Posted on 03 January 2011
The rescued baby orangutan belongs to the most threatened subspecies of Bornean orangutans. Disappearing forest homes and a rabid demand for baby orangutans to supply the illegal wildlife pet trade is taking its toll.
By Trishna Gurung, WWF-US
Baim has precious little in common with his Indonesian celebrity namesake. He is tiny—less than two feet stretched end to end—and weighs scarcely more than the cardboard box that he clutches at with desperation. His face has traces of dried baby formula and his wrinkled frame is surrounded by a nimbus of soft rust red hair. His eyes hold the gaze of the humans peering down at him while he keens, terrified to find himself separated from his mother.
“Orangutan mothers never willingly give up their babies, so in most cases we must assume the worst—that the mother was killed by poachers in order to get the infant,” says Jimmy, WWF-Indonesia’s communications coordinator in West Kalimantan.
“While I’m happy that this orangutan was rescued, it is a real tragedy to lose even a single member of this subspecies from the wild because their numbers are already dangerously low.”
Baim belongs to the most threatened subspecies of Bornean orangutans. Experts estimate less than 4,500 Pongo pygmaeus pygmaeus
are left in the fast disappearing forests of West Kalimantan (Indonesia) and Sarawak (Malaysia). Disappearing forest homes and a rabid demand for baby orangutans to supply the illegal wildlife pet trade are taking their toll.
The baby Bornean orangutan is the second to be rescued by villagers in the remote hamlet of Lanjak in just a month. Forest ranger Andy Tarsita has already named the orangutan Baim when he shares the news at WWF’s project office in Lanjak.
“I think Baim is lucky because if we hadn’t found him then he would have been sold as a pet or abandoned, but at least now he has a chance of being released back into the wild,” says Tarsita.
“Of course, the luckiest future for this little fellow would’ve been to live in peace with his mother in the forests.”
If Baim is truly lucky his journey will end where it began, back in the forests at the Heart of Borneo. But the way back home begins with the decision of district officials at Lanjak to entrust Baim’s care to WWF until he can be handed over to the correct authorities in faraway Pontianak.
Ahead lay a five-hour drive over rough roads and a noisy airplane ride into the provincial capital of West Kalimantan. There, among much fanfare, he will be given to the care of BKSDA (Natural Resources Conservation Office), and put in an already overcrowded orangutan rehabilitation center where he will live for a few months, a few years, or the rest of his life if he is not released back into the wild.
The lush, fertile alluvial plains and lowland valleys of Borneo are home not only to Bornean orangutans and other wildlife but to humans as well.
The past few decades have seen an influx of migrants coupled with aggressive and ambitious economic development plans. A map of the last forests on the world’s third largest island are overlaid with a grid of interlocking concessions that the government has already parceled out to be cleared and replaced with vast plantations for oil palm and acacia.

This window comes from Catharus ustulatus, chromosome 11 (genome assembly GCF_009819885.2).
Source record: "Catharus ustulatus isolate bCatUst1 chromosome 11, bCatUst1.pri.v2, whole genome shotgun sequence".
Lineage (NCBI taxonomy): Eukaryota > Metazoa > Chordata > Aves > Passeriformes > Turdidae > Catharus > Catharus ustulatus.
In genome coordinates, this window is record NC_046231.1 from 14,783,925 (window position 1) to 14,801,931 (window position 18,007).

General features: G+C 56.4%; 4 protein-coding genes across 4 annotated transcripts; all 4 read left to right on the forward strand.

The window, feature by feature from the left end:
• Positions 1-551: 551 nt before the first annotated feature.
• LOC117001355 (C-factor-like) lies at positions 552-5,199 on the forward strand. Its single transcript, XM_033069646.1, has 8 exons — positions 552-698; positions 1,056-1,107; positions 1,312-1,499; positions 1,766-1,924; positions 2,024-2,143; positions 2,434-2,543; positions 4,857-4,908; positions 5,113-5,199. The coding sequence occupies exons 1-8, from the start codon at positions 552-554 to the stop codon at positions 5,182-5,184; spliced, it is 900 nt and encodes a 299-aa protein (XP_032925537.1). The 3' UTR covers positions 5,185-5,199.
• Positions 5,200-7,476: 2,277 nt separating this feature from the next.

Between 1980 and 2000, it is estimated that more timber was harvested from Borneo than was exported from the Amazon and Congo basins combined. As more of Borneo falls to the axe, orangutans are getting squeezed into ever shrinking forests.
Jimmy had come to Lanjak to meet community leaders from the Dayak tribes to assess forest restoration programs and the community-led monitoring of wild orangutans. Several villages in the forest corridor connecting Danau Sentarum and Betung Kerihun national parks are involved.
“The sad truth is that Baim is not the first or the last orangutan rescued as new roads open up the forests to illegal logging and poachers whose only concern is turning a profit,” says Jimmy.
“We need to step up our anti-poaching work and redouble outreach to local people to show them that conservation pays through alternative income schemes and eco-tourism.”
In 2007, the governments of Indonesia, Malaysia and Brunei signed an historic agreement to save the Heart of Borneo. WWF is working with these nations to conserve 220,000 km2 of rainforest, almost a third of the island, through a network of protected areas and sustainably-managed forests.
At the UN climate change conference in Bali that same year, Indonesian President Yudhoyono outlined a national strategy to protect orangutans, stating that by 2015 all orangutans still in rehabilitation centers would be returned to the wild.
“The good news is that it is possible to reintroduce rescued orangutans into the wild and we’ve seen it happen with success in some areas,” says Dr. Barney Long, WWF’s Asian species expert.
“Unfortunately, in the bigger picture, rescue and rehabilitation doesn’t address the double threat facing wild orangutans—severely reduced habitat and the persistent demand for the illegal pet trade.”
Logging, land-clearing and conversion to oil palm plantations are the biggest threats for the remaining rainforests in Borneo and the species that inhabit them. The Heart of Borneo is a refuge to orangutans, elephants and rhinos, and lesser-known species such as the sunda clouded leopard, sun bear, banteng (wild ox) and endemic Muller Bornean gibbon, as well as indigenous Dayak people.
“Good intentions require committed action if they are to make a difference,” says Long.
“If orangutans go the way of the Javan and Bali tiger, then Asia will lose its great apes, and humans will have put a full stop to the existence of one our closest relatives.”
For now, Baim resides at Ketapang Orangutan Centre of International Animal Rescue-Indonesia
. He will grow to adulthood here and like the others, wait for a future that leads back home into the lush Heart of Borneo.